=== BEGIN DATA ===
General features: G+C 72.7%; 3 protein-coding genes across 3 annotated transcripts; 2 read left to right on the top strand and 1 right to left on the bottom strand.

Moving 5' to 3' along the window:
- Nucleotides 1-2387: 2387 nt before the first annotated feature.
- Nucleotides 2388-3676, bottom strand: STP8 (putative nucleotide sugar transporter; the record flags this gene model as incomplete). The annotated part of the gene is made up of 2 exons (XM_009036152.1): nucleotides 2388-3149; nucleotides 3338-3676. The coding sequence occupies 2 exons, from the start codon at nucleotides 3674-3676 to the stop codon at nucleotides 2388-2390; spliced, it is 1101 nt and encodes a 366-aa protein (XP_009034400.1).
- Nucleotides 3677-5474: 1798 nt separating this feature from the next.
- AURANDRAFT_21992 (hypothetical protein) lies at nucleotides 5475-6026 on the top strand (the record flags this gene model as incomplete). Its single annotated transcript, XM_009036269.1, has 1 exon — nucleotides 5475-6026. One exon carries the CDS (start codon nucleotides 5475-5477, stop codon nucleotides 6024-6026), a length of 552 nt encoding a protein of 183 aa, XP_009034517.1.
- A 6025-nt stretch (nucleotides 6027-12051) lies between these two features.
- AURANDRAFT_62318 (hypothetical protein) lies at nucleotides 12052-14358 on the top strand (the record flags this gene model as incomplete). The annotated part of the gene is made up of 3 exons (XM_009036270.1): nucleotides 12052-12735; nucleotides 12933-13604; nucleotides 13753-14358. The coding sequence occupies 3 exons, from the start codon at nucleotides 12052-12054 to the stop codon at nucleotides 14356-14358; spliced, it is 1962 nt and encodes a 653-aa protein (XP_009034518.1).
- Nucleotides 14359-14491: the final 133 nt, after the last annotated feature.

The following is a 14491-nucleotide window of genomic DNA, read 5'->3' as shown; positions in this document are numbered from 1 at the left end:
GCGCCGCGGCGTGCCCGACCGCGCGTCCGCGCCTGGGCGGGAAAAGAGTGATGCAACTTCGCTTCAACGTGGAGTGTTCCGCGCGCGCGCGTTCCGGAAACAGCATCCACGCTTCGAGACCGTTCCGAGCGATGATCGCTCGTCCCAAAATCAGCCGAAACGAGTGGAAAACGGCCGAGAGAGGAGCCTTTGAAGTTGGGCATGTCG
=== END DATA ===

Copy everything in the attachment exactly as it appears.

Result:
General features: G+C 72.7%; 3 protein-coding genes across 3 annotated transcripts; 2 read left to right on the top strand and 1 right to left on the bottom strand.

Moving 5' to 3' along the window:
- Nucleotides 1-2387: 2387 nt before the first annotated feature.
- Nucleotides 2388-3676, bottom strand: STP8 (putative nucleotide sugar transporter; the record flags this gene model as incomplete). The annotated part of the gene is made up of 2 exons (XM_009036152.1): nucleotides 2388-3149; nucleotides 3338-3676. The coding sequence occupies 2 exons, from the start codon at nucleotides 3674-3676 to the stop codon at nucleotides 2388-2390; spliced, it is 1101 nt and encodes a 366-aa protein (XP_009034400.1).
- Nucleotides 3677-5474: 1798 nt separating this feature from the next.
- AURANDRAFT_21992 (hypothetical protein) lies at nucleotides 5475-6026 on the top strand (the record flags this gene model as incomplete). Its single annotated transcript, XM_009036269.1, has 1 exon — nucleotides 5475-6026. One exon carries the CDS (start codon nucleotides 5475-5477, stop codon nucleotides 6024-6026), a length of 552 nt encoding a protein of 183 aa, XP_009034517.1.
- A 6025-nt stretch (nucleotides 6027-12051) lies between these two features.
- AURANDRAFT_62318 (hypothetical protein) lies at nucleotides 12052-14358 on the top strand (the record flags this gene model as incomplete). The annotated part of the gene is made up of 3 exons (XM_009036270.1): nucleotides 12052-12735; nucleotides 12933-13604; nucleotides 13753-14358. The coding sequence occupies 3 exons, from the start codon at nucleotides 12052-12054 to the stop codon at nucleotides 14356-14358; spliced, it is 1962 nt and encodes a 653-aa protein (XP_009034518.1).
- Nucleotides 14359-14491: the final 133 nt, after the last annotated feature.

The following is a 14491-nucleotide window of genomic DNA, read 5'->3' as shown; positions in this document are numbered from 1 at the left end:
GCGCCGCGGCGTGCCCGACCGCGCGTCCGCGCCTGGGCGGGAAAAGAGTGATGCAACTTCGCTTCAACGTGGAGTGTTCCGCGCGCGCGCGTTCCGGAAACAGCATCCACGCTTCGAGACCGTTCCGAGCGATGATCGCTCGTCCCAAAATCAGCCGAAACGAGTGGAAAACGGCCGAGAGAGGAGCCTTTGAAGTTGGGCATGTCG